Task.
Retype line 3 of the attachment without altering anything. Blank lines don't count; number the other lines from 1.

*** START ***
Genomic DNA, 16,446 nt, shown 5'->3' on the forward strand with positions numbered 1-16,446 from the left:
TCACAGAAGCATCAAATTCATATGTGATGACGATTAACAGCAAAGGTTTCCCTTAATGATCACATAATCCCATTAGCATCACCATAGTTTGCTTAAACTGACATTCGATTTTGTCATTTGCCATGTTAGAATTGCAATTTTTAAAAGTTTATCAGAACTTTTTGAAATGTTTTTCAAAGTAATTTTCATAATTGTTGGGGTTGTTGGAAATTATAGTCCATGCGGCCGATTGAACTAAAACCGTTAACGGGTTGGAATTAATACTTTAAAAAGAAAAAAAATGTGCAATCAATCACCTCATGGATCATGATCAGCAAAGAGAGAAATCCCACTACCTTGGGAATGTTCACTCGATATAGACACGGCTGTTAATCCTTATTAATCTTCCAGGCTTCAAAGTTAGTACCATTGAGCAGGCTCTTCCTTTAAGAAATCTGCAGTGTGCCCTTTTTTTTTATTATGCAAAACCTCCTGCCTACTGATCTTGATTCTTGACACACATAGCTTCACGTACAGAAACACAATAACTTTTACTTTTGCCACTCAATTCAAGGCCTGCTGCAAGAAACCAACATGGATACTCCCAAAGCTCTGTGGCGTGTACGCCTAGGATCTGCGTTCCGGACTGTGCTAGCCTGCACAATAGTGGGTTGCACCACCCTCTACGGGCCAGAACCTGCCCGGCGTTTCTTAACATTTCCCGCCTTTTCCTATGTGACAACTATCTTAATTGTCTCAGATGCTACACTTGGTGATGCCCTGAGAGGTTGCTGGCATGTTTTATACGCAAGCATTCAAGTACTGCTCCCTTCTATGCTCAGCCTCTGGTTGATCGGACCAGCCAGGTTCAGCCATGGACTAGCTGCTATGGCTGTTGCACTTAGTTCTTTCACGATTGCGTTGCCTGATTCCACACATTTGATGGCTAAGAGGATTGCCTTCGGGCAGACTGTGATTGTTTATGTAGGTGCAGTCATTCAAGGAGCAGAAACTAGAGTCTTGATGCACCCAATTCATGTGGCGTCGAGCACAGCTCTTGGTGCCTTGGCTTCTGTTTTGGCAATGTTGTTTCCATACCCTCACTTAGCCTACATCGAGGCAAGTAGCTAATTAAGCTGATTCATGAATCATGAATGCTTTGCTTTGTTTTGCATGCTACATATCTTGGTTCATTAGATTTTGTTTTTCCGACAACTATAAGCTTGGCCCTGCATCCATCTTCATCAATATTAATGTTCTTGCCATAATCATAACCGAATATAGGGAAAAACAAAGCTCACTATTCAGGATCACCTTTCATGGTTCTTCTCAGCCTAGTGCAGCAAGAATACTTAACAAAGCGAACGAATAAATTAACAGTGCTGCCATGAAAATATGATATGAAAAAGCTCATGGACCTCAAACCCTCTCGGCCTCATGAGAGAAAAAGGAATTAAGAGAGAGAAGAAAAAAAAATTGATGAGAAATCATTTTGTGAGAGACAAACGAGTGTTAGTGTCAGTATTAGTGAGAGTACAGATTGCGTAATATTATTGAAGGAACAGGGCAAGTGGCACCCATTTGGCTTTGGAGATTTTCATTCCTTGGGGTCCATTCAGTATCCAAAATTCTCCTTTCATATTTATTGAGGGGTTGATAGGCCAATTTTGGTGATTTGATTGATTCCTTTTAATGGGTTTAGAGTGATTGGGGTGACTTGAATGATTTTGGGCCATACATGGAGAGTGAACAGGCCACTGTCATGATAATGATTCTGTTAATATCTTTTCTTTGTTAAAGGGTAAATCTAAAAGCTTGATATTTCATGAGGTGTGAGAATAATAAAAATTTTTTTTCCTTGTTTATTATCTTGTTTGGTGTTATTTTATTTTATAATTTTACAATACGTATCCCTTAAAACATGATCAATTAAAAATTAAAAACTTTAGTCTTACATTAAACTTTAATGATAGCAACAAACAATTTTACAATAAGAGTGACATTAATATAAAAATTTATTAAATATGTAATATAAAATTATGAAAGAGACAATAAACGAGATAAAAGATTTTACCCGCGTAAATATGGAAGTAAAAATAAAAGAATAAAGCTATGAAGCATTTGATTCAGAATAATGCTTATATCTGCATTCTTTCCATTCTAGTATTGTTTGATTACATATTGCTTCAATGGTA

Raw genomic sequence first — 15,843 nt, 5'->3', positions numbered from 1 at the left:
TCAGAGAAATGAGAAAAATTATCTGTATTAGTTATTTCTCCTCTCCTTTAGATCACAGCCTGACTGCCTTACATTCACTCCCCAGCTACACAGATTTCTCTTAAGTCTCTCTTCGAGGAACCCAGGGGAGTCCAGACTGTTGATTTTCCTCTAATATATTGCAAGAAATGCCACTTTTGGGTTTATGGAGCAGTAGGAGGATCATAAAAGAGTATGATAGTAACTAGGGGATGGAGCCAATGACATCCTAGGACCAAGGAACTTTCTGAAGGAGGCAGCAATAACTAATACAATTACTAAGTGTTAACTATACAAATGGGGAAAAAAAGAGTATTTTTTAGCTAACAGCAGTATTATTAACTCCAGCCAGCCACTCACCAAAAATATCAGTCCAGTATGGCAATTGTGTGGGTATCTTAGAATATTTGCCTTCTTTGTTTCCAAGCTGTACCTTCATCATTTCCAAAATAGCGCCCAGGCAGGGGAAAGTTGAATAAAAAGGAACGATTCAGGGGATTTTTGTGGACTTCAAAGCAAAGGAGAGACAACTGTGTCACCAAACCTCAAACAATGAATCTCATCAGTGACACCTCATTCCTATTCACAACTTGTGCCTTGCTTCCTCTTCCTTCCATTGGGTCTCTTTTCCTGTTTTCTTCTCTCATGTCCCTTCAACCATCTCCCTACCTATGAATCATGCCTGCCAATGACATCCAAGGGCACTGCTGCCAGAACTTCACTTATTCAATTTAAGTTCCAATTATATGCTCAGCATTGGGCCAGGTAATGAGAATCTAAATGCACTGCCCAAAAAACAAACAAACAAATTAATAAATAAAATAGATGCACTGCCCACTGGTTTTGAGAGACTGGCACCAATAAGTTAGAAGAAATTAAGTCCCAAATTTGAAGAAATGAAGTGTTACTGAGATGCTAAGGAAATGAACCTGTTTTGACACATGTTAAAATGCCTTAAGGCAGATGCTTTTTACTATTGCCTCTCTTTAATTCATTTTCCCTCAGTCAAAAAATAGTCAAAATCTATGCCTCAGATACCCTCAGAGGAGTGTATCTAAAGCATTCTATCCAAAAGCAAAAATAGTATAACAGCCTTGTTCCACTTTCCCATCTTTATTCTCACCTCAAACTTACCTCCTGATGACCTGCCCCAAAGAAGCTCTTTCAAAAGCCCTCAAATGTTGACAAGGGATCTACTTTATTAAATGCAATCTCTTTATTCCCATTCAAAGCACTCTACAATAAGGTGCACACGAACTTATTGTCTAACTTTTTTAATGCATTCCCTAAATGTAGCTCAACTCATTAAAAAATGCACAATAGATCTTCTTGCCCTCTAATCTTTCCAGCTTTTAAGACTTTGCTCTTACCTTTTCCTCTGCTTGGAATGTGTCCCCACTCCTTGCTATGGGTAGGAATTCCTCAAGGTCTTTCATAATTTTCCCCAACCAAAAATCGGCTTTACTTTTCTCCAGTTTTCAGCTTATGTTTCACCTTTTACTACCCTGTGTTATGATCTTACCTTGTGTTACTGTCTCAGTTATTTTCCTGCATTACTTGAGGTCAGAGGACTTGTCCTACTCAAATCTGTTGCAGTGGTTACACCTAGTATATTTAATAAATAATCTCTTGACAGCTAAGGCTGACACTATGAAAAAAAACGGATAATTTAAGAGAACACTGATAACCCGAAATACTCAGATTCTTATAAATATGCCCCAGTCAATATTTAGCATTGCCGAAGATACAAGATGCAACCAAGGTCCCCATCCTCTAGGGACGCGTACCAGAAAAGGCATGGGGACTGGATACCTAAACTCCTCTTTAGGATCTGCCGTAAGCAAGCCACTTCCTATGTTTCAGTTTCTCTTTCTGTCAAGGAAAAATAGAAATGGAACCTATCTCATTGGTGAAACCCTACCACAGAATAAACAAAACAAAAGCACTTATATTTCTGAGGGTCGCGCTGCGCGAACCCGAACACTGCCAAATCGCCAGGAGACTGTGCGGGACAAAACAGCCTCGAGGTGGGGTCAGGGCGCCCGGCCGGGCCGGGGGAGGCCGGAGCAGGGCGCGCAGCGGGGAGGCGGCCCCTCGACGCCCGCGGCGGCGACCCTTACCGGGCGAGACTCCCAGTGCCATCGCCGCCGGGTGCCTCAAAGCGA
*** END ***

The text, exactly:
Raw genomic sequence first — 15,843 nt, 5'->3', positions numbered from 1 at the left: